The social licence dilemma for shale gas proponents in NB

Written by Jim Emberger on October 31, 2015

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A demonstration against shale gas at the NB Legislature in Fredericton in November 2011.

In its letter to the commission on hydrofracturing, the Progressive Conservative party asks for an explanation on how “clear and credible information about the impacts of hydraulic fracturing on health, environment, and water can be obtained without hydraulic fracturing occurring in New Brunswick.”

It’s amazing that educated people would ask such a nonsensical question.

When confronting a high-risk situation only a fool would ignore the experiences of others who have faced and studied those risks. While geology may differ somewhat from place to place, the laws of physics, chemistry and human biology do not. Chemicals that cause disease in Pennsylvania will cause disease in New Brunswick. Toxic wastewater spills will kill aquatic life in streams regardless of location.

The Opposition wants to avoid discussing studies from places that already have shale gas, because those studies continually reveal problems.

For example, new population-based health studies found large increases in risk for premature births, high-risk pregnancies, low-birth weight babies with life-threatening conditions, and congenital heart defects when expectant mothers were exposed to gas wells. Increasing the exposure – more wells, closer wells – increased the risk.

Would the PCs have us ignore this science from elsewhere, and instead expose pregnant New Brunswickers to shale gas wells in order to run some home-grown experiments? Who will pick which citizens and areas get to be the guinea pigs? Will the PCs volunteer their wives, daughters and backyards?

This is just one example of the science being done elsewhere. The “Compendium,” a collection of all studies demonstrating the risks and harms of shale gas, has added over 100 new studies in just the last six months.

This fact leads directly to the PC’s sudden interest in the commission’s definition of social licence. The “working definition” provided by commissioner John McLaughlin in a Telegraph Journal interview wasn’t detailed, but it largely resembles the international standard of free, prior and informed consent (FPIC): a process used in consultations between resource extraction companies and people affected by their activities.

Currently, there is no legal definition of social licence, but FPIC appears to one part of it, thus making some things clear.

Social license cannot be granted without going through the FPIC process. As Dr. McLaughlin noted, any consultations must be informed with all the existing knowledge that all sides bring to the discussion.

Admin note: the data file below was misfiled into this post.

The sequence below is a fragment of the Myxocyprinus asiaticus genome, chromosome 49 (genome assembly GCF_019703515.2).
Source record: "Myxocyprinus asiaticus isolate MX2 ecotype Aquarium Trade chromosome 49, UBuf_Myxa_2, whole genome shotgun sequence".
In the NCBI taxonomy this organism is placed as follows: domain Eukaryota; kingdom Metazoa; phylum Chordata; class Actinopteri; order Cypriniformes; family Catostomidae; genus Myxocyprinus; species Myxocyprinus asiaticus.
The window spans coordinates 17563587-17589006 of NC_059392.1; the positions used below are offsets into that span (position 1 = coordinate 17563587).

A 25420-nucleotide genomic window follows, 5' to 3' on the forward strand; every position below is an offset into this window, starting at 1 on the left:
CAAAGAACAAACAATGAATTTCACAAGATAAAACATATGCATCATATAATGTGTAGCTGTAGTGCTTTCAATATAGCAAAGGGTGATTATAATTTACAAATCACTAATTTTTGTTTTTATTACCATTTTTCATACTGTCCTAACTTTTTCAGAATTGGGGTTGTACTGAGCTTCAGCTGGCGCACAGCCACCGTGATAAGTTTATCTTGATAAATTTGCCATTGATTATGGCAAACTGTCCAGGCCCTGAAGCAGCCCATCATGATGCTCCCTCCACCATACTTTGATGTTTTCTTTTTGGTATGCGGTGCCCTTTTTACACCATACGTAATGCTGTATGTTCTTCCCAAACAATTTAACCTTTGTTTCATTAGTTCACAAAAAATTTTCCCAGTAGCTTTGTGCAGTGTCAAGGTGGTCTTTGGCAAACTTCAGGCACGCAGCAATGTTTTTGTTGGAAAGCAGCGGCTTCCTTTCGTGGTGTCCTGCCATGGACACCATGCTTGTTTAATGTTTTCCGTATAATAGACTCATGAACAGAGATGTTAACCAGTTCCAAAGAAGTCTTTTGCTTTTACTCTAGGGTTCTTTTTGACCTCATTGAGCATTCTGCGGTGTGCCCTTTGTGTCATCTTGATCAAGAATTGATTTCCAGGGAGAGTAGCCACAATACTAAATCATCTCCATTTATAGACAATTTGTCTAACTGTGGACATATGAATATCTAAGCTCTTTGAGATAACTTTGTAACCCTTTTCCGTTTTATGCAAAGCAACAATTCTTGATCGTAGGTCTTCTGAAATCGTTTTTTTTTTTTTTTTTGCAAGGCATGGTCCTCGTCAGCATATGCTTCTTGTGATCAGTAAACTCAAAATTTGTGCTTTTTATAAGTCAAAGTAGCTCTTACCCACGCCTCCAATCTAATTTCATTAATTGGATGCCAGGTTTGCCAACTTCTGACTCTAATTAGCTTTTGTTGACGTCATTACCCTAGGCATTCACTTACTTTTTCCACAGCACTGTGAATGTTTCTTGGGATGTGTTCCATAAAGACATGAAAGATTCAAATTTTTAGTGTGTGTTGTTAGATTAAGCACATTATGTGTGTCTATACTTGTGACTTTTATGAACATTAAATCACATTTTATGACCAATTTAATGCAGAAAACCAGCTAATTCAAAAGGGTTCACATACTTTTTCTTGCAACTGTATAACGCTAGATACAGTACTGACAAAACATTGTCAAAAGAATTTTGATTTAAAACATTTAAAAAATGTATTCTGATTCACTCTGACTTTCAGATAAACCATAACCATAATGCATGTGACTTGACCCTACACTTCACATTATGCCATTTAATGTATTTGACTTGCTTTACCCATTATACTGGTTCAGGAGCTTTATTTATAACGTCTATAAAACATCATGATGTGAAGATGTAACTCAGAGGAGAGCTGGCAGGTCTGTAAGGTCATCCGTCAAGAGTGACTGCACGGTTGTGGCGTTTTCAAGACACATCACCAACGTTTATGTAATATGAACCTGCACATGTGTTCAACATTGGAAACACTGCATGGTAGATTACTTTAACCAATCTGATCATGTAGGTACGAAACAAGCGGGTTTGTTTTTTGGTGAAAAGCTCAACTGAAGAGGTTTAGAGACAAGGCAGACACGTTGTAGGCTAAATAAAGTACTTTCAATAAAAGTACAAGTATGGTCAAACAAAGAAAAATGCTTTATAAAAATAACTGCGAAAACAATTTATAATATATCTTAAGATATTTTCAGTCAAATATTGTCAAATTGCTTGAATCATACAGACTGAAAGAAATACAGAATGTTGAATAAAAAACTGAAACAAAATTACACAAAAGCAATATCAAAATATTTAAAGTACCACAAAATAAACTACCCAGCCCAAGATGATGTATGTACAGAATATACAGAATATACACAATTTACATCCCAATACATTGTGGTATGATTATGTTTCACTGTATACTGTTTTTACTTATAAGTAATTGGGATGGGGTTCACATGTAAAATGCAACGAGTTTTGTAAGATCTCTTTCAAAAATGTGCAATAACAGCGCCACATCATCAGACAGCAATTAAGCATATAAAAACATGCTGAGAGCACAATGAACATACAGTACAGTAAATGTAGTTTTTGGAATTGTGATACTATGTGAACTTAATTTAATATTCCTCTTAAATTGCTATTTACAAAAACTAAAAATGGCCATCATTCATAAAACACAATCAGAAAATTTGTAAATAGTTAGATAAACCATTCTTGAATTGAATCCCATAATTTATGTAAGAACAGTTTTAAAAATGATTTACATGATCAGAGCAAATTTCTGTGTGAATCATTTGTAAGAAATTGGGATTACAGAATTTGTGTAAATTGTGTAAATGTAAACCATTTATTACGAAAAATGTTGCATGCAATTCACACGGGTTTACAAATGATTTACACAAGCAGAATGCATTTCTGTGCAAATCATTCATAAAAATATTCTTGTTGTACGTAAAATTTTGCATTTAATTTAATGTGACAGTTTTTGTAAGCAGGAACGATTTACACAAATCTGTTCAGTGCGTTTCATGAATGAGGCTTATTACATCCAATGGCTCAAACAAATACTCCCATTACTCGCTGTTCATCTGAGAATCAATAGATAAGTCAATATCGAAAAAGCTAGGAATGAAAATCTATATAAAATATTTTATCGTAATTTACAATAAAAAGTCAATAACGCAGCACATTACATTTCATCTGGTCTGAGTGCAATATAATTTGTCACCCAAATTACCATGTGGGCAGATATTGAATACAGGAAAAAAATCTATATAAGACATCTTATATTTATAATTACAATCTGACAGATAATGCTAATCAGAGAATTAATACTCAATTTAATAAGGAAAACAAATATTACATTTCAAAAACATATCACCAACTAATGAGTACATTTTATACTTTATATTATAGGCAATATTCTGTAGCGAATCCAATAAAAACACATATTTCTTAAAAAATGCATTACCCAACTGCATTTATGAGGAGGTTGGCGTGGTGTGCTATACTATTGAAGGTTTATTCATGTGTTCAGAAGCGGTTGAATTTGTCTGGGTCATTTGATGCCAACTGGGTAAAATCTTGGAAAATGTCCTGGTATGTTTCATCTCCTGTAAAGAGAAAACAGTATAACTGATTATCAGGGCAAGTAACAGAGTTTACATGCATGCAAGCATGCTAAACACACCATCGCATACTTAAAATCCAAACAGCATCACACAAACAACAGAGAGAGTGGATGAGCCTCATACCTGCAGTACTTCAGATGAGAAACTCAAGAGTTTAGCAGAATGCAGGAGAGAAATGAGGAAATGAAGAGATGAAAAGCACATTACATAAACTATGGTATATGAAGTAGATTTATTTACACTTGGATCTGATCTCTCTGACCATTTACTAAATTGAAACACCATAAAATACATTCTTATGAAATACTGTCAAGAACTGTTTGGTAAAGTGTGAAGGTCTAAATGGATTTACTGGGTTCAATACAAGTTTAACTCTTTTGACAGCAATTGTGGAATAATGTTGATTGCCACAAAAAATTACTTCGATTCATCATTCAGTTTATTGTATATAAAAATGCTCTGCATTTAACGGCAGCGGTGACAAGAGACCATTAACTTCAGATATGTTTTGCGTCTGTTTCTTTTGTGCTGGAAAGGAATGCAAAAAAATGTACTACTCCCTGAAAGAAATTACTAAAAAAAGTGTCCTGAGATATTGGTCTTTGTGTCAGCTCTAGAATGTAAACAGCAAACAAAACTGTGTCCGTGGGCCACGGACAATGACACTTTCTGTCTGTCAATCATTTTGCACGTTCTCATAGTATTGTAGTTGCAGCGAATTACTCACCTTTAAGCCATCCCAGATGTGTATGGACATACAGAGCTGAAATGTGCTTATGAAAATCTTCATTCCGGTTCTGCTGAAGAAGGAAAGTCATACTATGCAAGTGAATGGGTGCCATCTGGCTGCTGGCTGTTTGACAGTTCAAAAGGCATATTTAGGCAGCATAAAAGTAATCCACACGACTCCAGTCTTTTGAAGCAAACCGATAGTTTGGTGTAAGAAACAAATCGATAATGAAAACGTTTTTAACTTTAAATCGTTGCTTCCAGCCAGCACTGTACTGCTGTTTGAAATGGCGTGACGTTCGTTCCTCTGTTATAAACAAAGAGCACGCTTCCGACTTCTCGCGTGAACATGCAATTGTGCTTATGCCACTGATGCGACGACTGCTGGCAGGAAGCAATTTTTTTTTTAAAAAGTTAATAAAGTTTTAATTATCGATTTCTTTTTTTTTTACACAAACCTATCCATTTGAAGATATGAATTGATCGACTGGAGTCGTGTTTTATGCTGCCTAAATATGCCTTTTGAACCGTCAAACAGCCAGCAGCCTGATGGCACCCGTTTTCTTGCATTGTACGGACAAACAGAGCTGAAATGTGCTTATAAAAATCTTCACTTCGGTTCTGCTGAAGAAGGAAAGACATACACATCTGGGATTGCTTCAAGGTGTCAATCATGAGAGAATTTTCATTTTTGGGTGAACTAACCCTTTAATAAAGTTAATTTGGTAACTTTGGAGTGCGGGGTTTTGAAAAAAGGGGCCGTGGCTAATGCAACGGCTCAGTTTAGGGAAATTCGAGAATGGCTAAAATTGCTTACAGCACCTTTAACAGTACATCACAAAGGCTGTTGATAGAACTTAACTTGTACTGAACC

In the case of shale gas, the required knowledge for risk assessment is just starting to roll in. Over 50 per cent of all the available studies on the impacts of shale gas development have been published in just the past year and a half.

The health studies mentioned above are only the first of many that are necessary. There is currently no information on the health or environmental effects of hundreds of the chemicals that may be used in shale development, and there is no systematic monitoring of groundwater in any shale gas area.

The full list of unknowns is substantial and makes obvious that without this missing information, there can be no meaningfully informed consultations. Without consultations, there can be no meaningful consent (however defined), and thus, no social licence.

Also, social licence does not supersede the Charter of Rights’ guarantee of the security of the person, including the right to breathable air and drinkable water. These civil rights cannot be disposed of by commissions, executive orders, parliamentary votes, or a majority of voters in a referendum. So long as a credible threat to any portion of the citizenry exists, social licence cannot be granted.

Since the current state of the science surrounding shale gas is full of credible, identified or potential threats, plus a host of unknowns, it will be some time before social licence can even be discussed. The jurisdictions that extensively studied this science (New York, Quebec, Nova Scotia, and Maryland, for examples) imposed bans or long moratoriums.

The quandary for the PCs and gas industry is how to get social licence, or bypass it, without actually having to examine the science in public. And with a growing worldwide recognition that climate change is an imminent threat to all nations, the challenge of getting social licence for any new source of unconventional fossil fuel will likely be nearly insurmountable.

Jim Emberger is a spokesperson for the NB Anti-Shale Gas Alliance.

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